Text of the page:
You might find it helpful to seek support from our online Facebook Community. There is a page specifically for Multiples with Special Needs. Our Special Needs Facebook group is a safe place for parents to share, support and meet If you wish to visit this page, click here. The following information has been shared by a parent of special needs multiples:
Tips for Diagnosis
- Have someone with you for meetings in case you need extra support, or help to get home.
- Access grief counselling as soon as possible – face to face is best.
- Request a sit down appointment to be told the diagnosis, and ask for all the ins and outs of it all in more detail
- Your child will still be the same precious wee thing that he/she was the day before his/her diagnosis, as he/she is the day after. Labels can be scary, but I have also found it quite liberating, and I would far rather my son has an understanding of how his brain is wired differently, than continued to be called ‘naughty’. He was simply misunderstood, and life has taken on a very different, and much more positive turn since his diagnosis. People want to understand him now.
- My best sources of support were and are other mums going through the same situation.
- Free marriage/relationship counselling. Why pay a fortune for working through grief?
- Online support groups are amazing.
- It can be a really isolating experience when your child has extra needs. Sometimes friends don’t understand and with all the appointments you can get really busy.
- Join a support group and make sure you take time for yourself regularly.
- It can be really overwhelming and stressful but also it can be really beautiful bonding with your child and seeing the changes in them through therapy.
- Keep other children on the family in the loop, communicating with your partner and taking the time to listen to them.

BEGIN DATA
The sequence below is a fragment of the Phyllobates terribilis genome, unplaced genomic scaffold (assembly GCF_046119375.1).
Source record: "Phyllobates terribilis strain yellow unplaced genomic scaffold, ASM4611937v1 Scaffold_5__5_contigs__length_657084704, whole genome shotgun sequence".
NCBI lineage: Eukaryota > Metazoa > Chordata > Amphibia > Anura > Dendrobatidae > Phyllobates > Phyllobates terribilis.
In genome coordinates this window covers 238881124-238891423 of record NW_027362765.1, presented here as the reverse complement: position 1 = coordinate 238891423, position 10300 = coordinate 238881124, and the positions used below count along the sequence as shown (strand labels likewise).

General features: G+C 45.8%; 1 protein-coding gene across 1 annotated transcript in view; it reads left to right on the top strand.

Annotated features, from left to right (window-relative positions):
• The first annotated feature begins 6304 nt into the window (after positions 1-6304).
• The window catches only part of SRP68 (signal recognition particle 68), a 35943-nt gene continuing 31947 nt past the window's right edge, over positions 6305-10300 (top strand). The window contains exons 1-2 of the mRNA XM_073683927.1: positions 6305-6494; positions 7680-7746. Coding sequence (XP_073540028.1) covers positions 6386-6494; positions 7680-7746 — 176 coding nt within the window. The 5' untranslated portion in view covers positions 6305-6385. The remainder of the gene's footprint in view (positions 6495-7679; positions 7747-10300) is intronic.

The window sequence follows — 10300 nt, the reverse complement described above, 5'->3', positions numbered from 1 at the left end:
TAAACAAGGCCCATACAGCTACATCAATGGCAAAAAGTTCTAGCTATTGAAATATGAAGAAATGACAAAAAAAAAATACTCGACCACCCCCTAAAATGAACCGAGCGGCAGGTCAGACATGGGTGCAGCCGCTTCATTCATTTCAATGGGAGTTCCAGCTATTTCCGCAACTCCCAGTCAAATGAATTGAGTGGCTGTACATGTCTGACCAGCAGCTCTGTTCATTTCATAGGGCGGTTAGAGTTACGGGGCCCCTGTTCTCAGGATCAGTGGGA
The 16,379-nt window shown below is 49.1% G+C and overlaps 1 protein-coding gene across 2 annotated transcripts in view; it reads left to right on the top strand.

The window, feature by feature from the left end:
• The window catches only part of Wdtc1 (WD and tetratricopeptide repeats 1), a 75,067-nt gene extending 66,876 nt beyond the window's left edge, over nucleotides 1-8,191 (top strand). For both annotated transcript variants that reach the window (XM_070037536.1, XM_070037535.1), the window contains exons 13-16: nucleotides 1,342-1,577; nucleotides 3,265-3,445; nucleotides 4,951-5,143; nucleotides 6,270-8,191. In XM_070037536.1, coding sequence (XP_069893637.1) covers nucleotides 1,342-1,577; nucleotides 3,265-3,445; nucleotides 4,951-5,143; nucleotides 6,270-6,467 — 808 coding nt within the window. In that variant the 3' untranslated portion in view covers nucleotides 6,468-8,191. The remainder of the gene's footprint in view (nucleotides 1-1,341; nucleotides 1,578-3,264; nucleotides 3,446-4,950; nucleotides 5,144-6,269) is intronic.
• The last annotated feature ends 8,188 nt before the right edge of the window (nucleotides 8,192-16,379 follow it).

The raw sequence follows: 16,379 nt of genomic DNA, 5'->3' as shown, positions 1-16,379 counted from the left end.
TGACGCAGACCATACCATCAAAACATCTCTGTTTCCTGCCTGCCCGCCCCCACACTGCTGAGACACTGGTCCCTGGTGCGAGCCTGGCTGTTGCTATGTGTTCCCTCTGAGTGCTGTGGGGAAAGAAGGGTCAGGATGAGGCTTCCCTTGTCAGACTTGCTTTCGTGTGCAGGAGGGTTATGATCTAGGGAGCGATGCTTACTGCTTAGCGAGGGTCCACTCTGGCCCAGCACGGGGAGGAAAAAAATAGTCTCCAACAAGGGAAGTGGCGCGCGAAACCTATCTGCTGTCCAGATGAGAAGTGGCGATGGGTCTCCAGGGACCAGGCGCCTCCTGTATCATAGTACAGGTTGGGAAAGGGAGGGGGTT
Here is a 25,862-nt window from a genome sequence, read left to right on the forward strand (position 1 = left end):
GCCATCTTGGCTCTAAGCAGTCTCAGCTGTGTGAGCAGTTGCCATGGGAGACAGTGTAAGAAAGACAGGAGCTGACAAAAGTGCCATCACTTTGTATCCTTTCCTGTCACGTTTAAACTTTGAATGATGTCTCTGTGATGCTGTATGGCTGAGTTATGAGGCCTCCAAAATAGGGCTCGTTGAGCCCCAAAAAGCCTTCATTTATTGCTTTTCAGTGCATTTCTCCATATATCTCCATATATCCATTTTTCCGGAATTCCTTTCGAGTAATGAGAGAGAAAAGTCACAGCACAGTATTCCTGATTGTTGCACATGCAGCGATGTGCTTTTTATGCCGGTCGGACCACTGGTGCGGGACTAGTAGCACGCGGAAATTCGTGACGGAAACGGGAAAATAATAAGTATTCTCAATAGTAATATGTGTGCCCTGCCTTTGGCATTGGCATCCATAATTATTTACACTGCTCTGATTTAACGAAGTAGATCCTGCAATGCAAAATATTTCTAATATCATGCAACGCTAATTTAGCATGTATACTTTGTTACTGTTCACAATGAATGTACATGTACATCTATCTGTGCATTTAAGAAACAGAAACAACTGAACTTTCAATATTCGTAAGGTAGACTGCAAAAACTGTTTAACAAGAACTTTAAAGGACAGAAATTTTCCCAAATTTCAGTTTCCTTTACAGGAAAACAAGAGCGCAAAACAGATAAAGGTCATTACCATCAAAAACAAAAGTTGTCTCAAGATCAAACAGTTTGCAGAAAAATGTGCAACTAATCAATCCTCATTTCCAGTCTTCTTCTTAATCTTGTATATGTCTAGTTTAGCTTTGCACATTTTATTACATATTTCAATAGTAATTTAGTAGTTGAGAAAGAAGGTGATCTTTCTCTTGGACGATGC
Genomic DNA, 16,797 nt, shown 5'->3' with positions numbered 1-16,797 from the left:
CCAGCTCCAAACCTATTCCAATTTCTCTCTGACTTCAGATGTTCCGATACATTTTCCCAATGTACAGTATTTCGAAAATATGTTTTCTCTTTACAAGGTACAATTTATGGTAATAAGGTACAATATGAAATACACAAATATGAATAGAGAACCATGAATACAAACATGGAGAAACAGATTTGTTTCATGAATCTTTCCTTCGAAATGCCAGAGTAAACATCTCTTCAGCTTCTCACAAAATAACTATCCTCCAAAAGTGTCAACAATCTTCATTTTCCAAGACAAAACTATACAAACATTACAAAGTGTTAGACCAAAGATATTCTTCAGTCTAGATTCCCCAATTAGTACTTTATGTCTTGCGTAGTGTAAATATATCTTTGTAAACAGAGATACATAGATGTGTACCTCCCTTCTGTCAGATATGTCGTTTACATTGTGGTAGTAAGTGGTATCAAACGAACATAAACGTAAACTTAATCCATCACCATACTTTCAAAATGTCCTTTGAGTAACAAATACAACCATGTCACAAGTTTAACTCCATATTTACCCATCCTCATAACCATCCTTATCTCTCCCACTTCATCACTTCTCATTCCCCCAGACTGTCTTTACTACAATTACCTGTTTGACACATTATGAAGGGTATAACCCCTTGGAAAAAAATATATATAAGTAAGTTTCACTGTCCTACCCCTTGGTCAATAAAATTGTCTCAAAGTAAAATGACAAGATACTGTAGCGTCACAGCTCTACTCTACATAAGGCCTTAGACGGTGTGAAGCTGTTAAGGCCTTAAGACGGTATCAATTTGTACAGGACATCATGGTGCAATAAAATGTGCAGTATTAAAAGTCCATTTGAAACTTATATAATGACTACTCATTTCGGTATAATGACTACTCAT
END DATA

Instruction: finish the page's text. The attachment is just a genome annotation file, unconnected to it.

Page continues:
- If you need help for depression get it, the sooner the better.
- Find your people, you learn pretty quickly who will listen and who won’t. I found a group for parents of children with HIE and they were amazing!
- My multiple birth club were wonderful too.
- Keep pushing and advocating for your child. You are their voice.
- Need to continually talk to partner when facing life with a behaviorally challenged child and other children
- Keep pushing the doctor – I found the squeaky wheel gets more results and help than just waiting for it to happen
Tips for accessing funding:
- There are disability advocates available, and generally free of charge, if you need assistance.
- Most government assistance is means tested which as a single parent servicing an Auckland mortgage I have found exceptionally frustrating. The NASC was very long, and not something I could have done with my son present. (NASCs (Needs Assessment and Service Coordination service) allocate Ministry-funded disability support services and help with accessing other supports. These services are then delivered by their respective service providers.)
- Where possible, have a copy of previously presented information available. It can be frustrating answering the same questions three or four times, with three or four different people, over a short space of time.
- You can seek and get a lot of information from Facebook groups and mums groups
- A disability family advocate would be good. We had to fill in screeds of paperwork over the last eleven years. We have five kids so do find these things time consuming.
Multiples Specific information / support provided by local clubs or Multiples NZ:
- Information about inclusive activities and events
- Our Facebook group
- There may be other parents you can talk to at your local club who are on a similar journey
- Coffee groups with parents with similar special needs